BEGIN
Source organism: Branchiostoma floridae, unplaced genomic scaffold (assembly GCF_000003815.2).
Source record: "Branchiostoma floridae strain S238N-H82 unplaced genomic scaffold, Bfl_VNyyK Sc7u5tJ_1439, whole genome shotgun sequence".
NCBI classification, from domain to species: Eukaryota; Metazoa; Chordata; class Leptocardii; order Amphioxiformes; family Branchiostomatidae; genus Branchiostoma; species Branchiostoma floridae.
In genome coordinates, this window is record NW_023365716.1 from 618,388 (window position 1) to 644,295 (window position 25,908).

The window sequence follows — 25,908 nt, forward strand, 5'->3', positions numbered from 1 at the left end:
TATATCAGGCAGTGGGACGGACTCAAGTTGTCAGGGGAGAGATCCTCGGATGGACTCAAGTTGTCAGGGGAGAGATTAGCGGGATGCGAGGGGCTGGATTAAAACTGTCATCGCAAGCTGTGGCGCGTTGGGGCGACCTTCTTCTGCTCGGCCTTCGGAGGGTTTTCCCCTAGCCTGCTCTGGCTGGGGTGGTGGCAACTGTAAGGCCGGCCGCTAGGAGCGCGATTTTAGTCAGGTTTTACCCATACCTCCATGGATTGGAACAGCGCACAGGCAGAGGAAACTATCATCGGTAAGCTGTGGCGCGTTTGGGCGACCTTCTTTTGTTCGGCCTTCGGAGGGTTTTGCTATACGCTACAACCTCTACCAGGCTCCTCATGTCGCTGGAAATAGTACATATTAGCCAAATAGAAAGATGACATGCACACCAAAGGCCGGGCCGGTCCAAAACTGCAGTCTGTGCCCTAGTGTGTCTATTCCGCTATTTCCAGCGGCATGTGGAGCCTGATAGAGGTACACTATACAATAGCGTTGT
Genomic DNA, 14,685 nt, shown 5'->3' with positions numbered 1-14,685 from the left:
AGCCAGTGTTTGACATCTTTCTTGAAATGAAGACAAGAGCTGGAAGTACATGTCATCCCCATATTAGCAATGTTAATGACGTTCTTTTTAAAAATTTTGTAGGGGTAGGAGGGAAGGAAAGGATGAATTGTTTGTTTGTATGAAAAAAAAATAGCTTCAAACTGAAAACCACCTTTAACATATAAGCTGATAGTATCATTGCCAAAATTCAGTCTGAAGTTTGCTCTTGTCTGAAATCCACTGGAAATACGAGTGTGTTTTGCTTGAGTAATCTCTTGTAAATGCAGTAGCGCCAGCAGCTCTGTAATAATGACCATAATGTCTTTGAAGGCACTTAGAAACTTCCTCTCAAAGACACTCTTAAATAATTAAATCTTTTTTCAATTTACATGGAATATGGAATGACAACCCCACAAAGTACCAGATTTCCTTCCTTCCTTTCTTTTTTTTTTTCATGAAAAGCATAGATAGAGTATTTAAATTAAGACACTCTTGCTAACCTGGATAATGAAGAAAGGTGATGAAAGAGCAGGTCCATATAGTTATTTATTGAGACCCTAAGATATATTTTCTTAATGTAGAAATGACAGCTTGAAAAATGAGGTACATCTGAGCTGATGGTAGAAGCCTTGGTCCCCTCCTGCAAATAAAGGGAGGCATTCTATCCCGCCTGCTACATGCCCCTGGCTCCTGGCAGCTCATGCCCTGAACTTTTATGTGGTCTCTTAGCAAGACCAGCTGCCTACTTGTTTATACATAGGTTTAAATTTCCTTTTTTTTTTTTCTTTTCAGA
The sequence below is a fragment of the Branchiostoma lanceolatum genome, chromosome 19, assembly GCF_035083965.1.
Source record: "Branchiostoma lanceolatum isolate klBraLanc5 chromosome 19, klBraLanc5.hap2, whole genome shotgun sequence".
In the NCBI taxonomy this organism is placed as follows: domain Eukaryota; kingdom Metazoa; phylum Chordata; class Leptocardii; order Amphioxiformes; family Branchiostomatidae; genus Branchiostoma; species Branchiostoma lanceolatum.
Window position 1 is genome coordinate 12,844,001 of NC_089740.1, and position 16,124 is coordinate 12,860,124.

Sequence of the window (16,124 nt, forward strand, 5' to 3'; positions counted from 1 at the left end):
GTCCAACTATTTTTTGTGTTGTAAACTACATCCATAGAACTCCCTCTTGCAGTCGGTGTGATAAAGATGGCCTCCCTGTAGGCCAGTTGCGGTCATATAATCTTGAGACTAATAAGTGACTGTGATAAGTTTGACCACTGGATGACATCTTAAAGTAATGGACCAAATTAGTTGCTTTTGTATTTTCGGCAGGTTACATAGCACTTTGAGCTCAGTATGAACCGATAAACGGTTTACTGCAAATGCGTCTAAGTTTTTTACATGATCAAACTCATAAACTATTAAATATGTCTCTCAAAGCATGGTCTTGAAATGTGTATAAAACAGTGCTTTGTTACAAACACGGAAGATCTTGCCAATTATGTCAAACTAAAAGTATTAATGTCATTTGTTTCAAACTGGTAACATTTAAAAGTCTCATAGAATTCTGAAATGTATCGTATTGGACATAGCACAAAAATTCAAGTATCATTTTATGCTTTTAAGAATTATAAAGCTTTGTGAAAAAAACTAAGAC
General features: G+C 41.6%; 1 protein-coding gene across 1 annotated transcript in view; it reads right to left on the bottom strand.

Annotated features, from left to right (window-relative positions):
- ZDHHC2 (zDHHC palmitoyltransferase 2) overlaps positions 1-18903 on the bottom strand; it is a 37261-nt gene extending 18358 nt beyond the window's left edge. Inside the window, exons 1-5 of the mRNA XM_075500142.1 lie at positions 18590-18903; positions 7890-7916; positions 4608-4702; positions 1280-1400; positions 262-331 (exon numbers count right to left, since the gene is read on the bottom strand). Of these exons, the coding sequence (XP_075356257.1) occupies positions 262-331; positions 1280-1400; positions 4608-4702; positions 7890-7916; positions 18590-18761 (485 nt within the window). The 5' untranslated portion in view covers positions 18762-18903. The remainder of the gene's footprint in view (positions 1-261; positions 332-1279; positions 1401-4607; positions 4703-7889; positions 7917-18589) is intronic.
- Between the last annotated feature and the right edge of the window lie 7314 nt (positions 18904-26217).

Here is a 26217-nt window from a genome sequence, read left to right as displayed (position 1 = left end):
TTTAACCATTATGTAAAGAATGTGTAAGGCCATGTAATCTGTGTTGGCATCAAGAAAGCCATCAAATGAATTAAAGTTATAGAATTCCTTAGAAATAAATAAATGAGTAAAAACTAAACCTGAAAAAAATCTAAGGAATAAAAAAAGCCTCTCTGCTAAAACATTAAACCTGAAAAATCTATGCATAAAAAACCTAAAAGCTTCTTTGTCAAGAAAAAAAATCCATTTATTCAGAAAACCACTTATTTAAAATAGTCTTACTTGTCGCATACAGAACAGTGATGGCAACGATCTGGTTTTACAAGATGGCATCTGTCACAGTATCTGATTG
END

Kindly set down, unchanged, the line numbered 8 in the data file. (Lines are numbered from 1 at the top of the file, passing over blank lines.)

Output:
AGCCAGTGTTTGACATCTTTCTTGAAATGAAGACAAGAGCTGGAAGTACATGTCATCCCCATATTAGCAATGTTAATGACGTTCTTTTTAAAAATTTTGTAGGGGTAGGAGGGAAGGAAAGGATGAATTGTTTGTTTGTATGAAAAAAAAATAGCTTCAAACTGAAAACCACCTTTAACATATAAGCTGATAGTATCATTGCCAAAATTCAGTCTGAAGTTTGCTCTTGTCTGAAATCCACTGGAAATACGAGTGTGTTTTGCTTGAGTAATCTCTTGTAAATGCAGTAGCGCCAGCAGCTCTGTAATAATGACCATAATGTCTTTGAAGGCACTTAGAAACTTCCTCTCAAAGACACTCTTAAATAATTAAATCTTTTTTCAATTTACATGGAATATGGAATGACAACCCCACAAAGTACCAGATTTCCTTCCTTCCTTTCTTTTTTTTTTTCATGAAAAGCATAGATAGAGTATTTAAATTAAGACACTCTTGCTAACCTGGATAATGAAGAAAGGTGATGAAAGAGCAGGTCCATATAGTTATTTATTGAGACCCTAAGATATATTTTCTTAATGTAGAAATGACAGCTTGAAAAATGAGGTACATCTGAGCTGATGGTAGAAGCCTTGGTCCCCTCCTGCAAATAAAGGGAGGCATTCTATCCCGCCTGCTACATGCCCCTGGCTCCTGGCAGCTCATGCCCTGAACTTTTATGTGGTCTCTTAGCAAGACCAGCTGCCTACTTGTTTATACATAGGTTTAAATTTCCTTTTTTTTTTTTCTTTTCAGA